Self-discovery as a path to holiness

Sanctification starts not with rules but with the forsaking of pride.

Purity begins with our determined refusal to hide from the condition of our hearts. Out of self-discovery, honestly done, humility may grow, and in humility, meekness; a quiet, unswerving, gentle strength.

Because once you honestly know yourself, and recognize the coexistence of self-acceptance and grief over your own sin, you have a model for graciously treating the sinners that continually surround us.

I’ve run across people who object to “self-discovery” as a waste of time.

They are the type that may dismissively refer to inner work as “navel gazing,” and self-absorption. Something “good Christians” (in particular) know better than to waste time on.

In contrast, I think of pursuing self-discovery as understanding all the inner whys. Perhaps because I’m a novelist and I’m always looking at motivation, I feel as though understanding the root will give me more tools.

Who we are now is a summation of everything that has come before.

A lot of good Christian folks I know (including me) stumble and stutter with the concept of Testimony. Testimony being that thing that describes the difference Christ has made in one’s life; testimony being the glowing After that one now lives in, in contrast to the dark Before.

Our recent attendance at Fairbanks Recovery Church has provided lots of examples of these, but the blessed openness of these testifiers also provides insight to those without the dramatic before.

We need a better set of words. There is a dangerously binary slant the the pair, Before & After.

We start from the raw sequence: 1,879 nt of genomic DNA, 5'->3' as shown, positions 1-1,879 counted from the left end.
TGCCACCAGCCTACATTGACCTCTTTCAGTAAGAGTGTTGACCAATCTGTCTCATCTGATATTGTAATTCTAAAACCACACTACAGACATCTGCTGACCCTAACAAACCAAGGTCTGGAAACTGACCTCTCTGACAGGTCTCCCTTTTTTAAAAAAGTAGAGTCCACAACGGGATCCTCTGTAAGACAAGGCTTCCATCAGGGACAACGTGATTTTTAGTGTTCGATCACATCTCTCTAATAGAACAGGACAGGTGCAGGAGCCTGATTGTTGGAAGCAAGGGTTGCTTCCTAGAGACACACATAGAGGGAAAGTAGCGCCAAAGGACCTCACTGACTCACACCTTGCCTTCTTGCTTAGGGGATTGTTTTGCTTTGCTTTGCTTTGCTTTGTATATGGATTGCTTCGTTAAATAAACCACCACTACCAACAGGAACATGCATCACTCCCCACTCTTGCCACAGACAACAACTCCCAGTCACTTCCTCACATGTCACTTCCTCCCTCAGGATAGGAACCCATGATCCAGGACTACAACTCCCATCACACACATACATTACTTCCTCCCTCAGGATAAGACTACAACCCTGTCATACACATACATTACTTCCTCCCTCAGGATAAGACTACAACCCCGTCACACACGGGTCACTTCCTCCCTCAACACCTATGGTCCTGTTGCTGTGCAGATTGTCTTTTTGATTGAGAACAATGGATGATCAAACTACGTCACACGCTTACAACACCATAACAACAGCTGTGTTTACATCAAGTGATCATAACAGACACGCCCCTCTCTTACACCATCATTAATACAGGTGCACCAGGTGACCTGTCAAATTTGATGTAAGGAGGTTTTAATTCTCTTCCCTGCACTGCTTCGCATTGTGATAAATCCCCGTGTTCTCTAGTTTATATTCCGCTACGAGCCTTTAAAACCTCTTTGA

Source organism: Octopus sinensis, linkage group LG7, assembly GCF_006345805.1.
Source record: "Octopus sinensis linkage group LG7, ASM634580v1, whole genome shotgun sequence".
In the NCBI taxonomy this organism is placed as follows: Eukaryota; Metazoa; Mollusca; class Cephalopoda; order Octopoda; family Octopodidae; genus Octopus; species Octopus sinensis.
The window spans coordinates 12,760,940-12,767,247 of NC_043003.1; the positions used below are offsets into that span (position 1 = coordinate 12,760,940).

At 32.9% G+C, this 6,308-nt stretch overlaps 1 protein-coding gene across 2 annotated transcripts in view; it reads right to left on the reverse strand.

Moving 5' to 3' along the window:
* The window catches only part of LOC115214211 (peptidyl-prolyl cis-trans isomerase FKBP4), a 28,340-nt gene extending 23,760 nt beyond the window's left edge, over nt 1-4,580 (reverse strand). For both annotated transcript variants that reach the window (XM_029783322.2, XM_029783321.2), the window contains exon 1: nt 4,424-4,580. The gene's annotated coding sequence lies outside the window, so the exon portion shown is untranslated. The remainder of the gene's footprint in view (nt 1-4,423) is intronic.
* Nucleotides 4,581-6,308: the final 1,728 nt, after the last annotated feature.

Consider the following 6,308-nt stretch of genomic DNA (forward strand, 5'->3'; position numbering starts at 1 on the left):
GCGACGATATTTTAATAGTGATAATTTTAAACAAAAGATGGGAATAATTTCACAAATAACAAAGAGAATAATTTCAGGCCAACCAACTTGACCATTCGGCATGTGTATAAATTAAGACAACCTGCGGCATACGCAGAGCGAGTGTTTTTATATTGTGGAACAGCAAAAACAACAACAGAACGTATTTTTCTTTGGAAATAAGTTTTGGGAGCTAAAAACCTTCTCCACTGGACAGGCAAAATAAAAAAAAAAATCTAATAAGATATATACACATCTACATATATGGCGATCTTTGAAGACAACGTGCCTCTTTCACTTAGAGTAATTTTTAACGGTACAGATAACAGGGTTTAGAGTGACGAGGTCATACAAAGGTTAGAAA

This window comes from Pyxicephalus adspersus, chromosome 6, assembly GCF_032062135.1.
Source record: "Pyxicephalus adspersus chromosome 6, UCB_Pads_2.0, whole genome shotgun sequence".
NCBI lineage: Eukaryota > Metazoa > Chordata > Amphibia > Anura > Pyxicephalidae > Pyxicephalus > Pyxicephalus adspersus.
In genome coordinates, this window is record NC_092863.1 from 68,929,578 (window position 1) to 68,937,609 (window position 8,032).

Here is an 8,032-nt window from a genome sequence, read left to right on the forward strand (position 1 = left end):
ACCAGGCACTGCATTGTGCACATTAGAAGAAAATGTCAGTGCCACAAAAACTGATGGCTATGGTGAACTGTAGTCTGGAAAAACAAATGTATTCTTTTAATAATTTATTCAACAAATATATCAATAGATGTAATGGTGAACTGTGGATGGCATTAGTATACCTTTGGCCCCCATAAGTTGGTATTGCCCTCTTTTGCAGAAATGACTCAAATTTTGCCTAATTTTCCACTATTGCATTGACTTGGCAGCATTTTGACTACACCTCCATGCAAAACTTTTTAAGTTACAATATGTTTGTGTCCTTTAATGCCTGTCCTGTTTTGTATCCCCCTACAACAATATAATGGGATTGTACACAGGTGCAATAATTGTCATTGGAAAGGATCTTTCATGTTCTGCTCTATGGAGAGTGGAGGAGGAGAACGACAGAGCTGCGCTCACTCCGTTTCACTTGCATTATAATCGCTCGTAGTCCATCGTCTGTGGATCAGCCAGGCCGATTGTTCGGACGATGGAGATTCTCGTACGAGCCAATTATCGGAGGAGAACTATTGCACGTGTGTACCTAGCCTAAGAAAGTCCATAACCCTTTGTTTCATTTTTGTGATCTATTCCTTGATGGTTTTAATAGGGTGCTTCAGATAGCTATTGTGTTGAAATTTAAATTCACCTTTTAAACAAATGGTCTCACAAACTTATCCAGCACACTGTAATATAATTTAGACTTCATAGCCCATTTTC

The best I have to offer is Before & Now.

What these brave testifiers testify to is that they are not After. The struggle is ongoing; that they must continue to “die daily,” to surrender to light and truth for strength in their lives.

They know how bad “the dark side” is, having lived it, but they still feel it’s pull.

“The cravings never go away,” one man said Sunday. “What’s up with that?!”

And I start to get a corner of other types of testimony.

There is the “testimony of faithfulness,” which is the gratitude and example of God’s grace to keep us from that dark place, and there is also the acknowledgement that everyone, regardless of the apparent darkness of their past, has been hurt, and has hurt others.

None of us (walking around or reading this post) have reached the after stage.

What I think self-discovery facilitates is recognizing unconscious patterns, or places of hurt, a) so they stop blindsiding us (making us less effective) and b) show us where our tendency is to hurt others.

Free hint: A good starting place is to look at your strengths.

Not only is this a great encouragement (effort extended in our strong areas has the highest pay-off), but our weaknesses are often tangled within our strengths, and if you’re concerned about time {wink} this can be an efficient introduction to knowing more about yourself than… maybe you want to.

Here’s how you use it for sanctification– holiness, right-er living:

As God opens your eyes to the truth about yourself you may not have noticed before, talk to him about it.